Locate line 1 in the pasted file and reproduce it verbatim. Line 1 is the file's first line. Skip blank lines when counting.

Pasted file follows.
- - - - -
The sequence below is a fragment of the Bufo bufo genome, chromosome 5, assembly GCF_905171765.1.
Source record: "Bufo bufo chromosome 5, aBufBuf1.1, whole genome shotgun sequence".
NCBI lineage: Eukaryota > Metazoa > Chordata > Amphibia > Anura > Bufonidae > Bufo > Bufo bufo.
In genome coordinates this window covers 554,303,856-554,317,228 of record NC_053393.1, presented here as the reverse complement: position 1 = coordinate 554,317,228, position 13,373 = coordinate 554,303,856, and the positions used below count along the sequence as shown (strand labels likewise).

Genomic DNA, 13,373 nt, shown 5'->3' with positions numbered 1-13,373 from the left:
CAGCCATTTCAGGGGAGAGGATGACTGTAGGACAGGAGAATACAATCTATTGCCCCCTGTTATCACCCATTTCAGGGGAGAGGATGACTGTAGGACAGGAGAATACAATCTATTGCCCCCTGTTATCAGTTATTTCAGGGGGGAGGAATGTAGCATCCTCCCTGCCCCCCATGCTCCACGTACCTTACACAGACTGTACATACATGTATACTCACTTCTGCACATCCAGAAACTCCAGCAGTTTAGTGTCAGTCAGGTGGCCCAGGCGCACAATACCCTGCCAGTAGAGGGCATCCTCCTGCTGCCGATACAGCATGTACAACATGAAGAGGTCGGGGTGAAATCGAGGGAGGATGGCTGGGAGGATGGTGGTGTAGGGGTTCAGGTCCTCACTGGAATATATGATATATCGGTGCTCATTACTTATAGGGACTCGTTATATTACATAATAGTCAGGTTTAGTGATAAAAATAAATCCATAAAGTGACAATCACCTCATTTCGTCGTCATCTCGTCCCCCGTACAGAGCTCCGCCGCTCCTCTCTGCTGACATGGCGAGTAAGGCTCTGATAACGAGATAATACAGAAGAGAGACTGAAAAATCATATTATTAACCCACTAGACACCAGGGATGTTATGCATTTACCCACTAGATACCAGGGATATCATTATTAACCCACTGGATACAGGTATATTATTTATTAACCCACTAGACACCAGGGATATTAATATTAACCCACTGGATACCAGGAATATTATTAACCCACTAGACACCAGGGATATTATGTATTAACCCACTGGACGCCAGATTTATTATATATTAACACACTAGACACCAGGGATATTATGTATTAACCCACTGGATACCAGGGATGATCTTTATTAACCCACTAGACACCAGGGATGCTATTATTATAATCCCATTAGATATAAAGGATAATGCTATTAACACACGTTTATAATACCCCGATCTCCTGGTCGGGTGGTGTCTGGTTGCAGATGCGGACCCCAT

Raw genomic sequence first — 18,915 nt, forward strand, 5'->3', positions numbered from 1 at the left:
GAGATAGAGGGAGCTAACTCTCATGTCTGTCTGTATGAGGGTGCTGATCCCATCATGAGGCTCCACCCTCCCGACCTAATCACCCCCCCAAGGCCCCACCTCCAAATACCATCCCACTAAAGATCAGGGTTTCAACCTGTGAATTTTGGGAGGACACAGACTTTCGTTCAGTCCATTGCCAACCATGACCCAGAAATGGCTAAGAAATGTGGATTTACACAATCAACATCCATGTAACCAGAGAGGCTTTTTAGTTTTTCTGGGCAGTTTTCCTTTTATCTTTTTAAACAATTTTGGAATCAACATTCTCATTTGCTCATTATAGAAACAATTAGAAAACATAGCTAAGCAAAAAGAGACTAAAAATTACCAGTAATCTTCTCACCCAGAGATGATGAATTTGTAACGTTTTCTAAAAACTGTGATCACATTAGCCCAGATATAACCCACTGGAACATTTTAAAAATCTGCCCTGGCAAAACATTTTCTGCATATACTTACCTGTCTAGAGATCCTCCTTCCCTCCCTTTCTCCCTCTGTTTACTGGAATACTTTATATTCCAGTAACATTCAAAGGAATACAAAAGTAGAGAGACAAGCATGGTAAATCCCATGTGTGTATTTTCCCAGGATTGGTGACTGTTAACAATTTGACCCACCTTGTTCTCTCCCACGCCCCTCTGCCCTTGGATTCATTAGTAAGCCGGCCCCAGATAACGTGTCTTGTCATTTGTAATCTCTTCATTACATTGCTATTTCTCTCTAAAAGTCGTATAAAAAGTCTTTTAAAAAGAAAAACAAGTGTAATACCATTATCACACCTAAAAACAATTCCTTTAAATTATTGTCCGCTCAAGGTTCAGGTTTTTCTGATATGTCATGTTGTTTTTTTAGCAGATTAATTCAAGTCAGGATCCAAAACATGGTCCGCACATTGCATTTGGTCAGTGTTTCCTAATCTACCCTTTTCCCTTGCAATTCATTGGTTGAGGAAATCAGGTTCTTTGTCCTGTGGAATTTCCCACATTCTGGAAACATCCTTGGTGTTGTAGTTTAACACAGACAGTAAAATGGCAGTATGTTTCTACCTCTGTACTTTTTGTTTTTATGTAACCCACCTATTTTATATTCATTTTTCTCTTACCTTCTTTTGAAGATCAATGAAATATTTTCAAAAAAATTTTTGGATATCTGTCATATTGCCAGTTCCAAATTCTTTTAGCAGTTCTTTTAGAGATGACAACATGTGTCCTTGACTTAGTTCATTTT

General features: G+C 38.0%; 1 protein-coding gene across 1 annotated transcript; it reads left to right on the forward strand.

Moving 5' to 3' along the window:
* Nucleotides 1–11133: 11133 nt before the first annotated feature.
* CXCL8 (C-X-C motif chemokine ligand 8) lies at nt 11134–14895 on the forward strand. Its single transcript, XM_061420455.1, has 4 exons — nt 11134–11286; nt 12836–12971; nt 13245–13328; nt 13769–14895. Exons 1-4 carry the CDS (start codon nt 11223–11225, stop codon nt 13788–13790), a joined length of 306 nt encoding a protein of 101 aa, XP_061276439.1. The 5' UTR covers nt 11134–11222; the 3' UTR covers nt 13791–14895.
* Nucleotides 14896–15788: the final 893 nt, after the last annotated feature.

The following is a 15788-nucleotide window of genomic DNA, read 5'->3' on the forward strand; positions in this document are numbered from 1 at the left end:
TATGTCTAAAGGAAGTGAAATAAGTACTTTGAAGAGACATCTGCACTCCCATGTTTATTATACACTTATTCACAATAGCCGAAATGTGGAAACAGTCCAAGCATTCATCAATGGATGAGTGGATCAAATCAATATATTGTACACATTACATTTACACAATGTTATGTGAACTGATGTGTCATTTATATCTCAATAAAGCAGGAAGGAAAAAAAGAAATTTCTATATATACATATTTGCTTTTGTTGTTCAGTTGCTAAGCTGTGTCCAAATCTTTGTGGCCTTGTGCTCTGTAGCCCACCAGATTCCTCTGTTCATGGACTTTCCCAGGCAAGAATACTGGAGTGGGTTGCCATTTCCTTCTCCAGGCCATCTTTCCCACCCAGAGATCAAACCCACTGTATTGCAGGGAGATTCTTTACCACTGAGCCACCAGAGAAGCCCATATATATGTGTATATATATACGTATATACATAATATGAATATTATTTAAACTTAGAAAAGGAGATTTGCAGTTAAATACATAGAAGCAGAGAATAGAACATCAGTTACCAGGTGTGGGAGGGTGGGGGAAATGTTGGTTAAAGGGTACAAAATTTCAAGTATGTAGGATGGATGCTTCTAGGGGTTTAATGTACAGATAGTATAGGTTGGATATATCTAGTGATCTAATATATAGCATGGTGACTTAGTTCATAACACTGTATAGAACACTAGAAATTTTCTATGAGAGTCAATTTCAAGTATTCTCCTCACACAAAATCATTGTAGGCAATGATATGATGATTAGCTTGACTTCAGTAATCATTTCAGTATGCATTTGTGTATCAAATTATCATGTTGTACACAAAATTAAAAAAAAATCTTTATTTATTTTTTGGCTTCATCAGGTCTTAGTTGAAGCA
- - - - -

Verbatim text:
The sequence below is a fragment of the Bufo bufo genome, chromosome 5, assembly GCF_905171765.1.